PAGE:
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loudly because of her tone more than
from the meaning of the word. “For
this reason, parents should be careful
with their tone and volume when
talking,” she states, and remember that
parents also communicate through
their body posture and gestures. Babies
and toddlers want to stay close to mom
and dad as these are ways that he/she
feels loved and safe. “Hugging, holding
and cuddling is a communicative way
to reassure your child and tell him that
you love him,” she says. And essentially,
parents adapt to their children’s ages
accordingly and learn to talk like they
do, using songs and chanting rhymes
to communicate and give instruction.
“An example is asking a toddler to pick
up toys by singing a ‘clean up song’
and in fact, most of moms sing and use
a playful tone to communicate with
their children,” points out Risoli, and
in fact, this is actually very positive and
functional because it helps children
better memorize instructions and rules
in a playful way and become more
cooperative. To further enrich your
toddler’s language and vocabulary, she
advises to not stop talking, even if you
are not sure if your child understands
what you are saying; do not stop
talking to him or her.
Five Years Old to Pre-teen
School age kids spend more time at
school than at home so if you want to
communicate with them, Risoli says
that you will have to find time for
them and you have to make an effort
to spend quality time together. She
explains, “Your school age children do
not like to be threatened like babies
so you have to change your tone when
speaking to them. An effective key to
communicate with them is to be clear
and direct, avoiding open questions
or comments, but focusing on details
of their life at school and home.” This
stage of children is not as sensitive to
your tone or volume of voice as before
but they pay attention to the content
of what you are saying, so try always
to be assertive, firm and emotionally
controlled when you are unhappy. And
when you are proud of him or her, be
positive and convincing.
The Teenager
Teenage years are a moment of
transition when your kids are
becoming more mature and are
looking for independence. “They often
become more introverted and private
and have difficulty opening up to their
parents,” she notes therefore mom
and dad should make an extra effort
to praise them and make them feel
comfortable with themselves. Risoli
adds that if your son/daughter does not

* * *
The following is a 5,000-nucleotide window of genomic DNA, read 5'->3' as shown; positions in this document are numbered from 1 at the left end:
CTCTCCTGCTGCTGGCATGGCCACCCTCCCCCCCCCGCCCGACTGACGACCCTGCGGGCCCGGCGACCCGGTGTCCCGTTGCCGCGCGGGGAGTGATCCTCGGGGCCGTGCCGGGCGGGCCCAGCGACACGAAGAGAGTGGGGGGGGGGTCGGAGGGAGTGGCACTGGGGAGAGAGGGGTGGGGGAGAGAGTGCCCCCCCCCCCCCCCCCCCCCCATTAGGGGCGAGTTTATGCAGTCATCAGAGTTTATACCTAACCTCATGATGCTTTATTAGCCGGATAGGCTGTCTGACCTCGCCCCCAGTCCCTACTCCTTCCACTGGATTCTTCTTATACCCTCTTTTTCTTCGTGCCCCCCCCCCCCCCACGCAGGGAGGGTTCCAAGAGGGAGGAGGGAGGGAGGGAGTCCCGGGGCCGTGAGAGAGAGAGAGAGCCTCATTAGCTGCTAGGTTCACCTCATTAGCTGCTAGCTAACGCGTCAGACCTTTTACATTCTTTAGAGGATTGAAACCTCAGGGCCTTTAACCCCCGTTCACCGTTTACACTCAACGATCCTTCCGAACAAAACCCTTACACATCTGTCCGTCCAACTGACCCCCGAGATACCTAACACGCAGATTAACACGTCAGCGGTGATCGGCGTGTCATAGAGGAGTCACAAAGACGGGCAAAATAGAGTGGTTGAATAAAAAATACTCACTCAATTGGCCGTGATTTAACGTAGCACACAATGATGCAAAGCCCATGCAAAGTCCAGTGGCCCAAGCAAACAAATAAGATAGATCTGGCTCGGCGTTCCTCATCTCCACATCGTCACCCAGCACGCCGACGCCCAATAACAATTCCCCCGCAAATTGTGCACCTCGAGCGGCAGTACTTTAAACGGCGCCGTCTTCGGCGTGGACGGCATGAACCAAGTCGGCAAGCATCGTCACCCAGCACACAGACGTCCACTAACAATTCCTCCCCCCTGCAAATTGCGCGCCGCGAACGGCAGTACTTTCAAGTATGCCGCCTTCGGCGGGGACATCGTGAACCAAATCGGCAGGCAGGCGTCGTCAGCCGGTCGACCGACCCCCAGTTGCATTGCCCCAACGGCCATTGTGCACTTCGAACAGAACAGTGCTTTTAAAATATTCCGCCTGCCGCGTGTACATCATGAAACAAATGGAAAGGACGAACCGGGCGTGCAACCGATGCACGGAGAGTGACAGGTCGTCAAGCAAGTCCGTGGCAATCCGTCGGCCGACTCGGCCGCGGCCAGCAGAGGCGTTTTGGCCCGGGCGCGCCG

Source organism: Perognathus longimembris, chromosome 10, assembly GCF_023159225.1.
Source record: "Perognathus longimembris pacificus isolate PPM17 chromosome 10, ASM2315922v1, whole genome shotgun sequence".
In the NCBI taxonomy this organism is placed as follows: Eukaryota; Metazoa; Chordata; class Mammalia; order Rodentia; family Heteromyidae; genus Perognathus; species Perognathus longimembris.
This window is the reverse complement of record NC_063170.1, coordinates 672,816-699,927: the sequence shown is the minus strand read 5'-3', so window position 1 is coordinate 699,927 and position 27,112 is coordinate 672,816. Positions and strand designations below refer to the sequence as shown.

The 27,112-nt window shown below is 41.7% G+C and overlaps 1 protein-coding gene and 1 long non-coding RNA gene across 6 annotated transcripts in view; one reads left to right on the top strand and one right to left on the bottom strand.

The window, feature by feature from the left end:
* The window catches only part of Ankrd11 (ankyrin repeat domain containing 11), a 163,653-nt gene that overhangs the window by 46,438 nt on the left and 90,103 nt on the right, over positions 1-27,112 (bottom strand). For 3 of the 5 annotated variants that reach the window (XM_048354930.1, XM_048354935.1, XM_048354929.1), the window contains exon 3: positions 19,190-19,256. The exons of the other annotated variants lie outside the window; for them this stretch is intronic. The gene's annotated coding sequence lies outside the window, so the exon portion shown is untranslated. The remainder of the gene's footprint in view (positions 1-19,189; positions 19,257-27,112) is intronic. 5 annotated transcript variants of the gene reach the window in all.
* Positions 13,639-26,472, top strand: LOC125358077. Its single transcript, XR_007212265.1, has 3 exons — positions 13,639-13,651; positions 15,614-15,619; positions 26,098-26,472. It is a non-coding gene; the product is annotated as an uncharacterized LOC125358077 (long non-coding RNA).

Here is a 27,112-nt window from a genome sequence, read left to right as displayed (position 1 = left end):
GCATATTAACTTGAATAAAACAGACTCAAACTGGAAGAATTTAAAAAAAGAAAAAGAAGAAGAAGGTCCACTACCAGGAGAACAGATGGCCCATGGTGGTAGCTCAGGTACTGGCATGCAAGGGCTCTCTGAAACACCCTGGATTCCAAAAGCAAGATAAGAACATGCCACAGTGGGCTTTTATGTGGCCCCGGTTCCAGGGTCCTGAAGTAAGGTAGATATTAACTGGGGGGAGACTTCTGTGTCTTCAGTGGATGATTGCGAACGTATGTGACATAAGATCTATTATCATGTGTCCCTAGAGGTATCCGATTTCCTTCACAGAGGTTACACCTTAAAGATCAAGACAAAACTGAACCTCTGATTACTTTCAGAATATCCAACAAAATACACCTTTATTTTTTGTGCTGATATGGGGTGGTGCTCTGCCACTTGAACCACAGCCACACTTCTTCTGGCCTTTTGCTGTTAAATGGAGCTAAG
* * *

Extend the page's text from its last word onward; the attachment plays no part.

feel like talking, you cannot force the
teenager but instead remind him/her
that you are interested in how he/she
feels. Show interest and give them time,
do not press or control. “Gaining their
trust is a long and complex process that
starts from childhood,” she says and
healthy and positive families are those
in which respect and free exchange or
feelings and ideas are promoted from
the beginning. She advises to aim to
understand their feelings before judging
them and involve them and talk to
them, instead of waiting for them to
come to you. “Also ask questions and
pay attention to their words and silence,
and choose the right time to talk to
them,” she says, if however the teen is
upset, let him or her calm down and do
not attack with a barrage of questions...
they will not answer, they will just get
more and more upset and close up.
Why It Matters
Communication, emphasizes Risoli,
is not only an exchange of words, but
also understanding each other’s feelings
even without words. And this cannot
happen when we are chatting on the
computer or text messaging. “Family
relationships help children learn how
to communicate verbally and non-
verbally,” she explains and non-verbal
communication is a fundamental aspect
of human and animal communication.
Further adding, “While on Facebook
you can click on ‘I like’, however in
real life you can look at your child
and with a smile you can say many
more things that a click of your mouse
cannot communicate...” The bottom
line, stresses Risoli, is that if we do not
promote real communication amongst
people, within families and social
groups, the future generations’ society
will be made up of people unable to talk
to each other, a society of individuals
unaware of the existence of other
people around, and ultimately a society
burdened with loneliness.
Apr/May 2014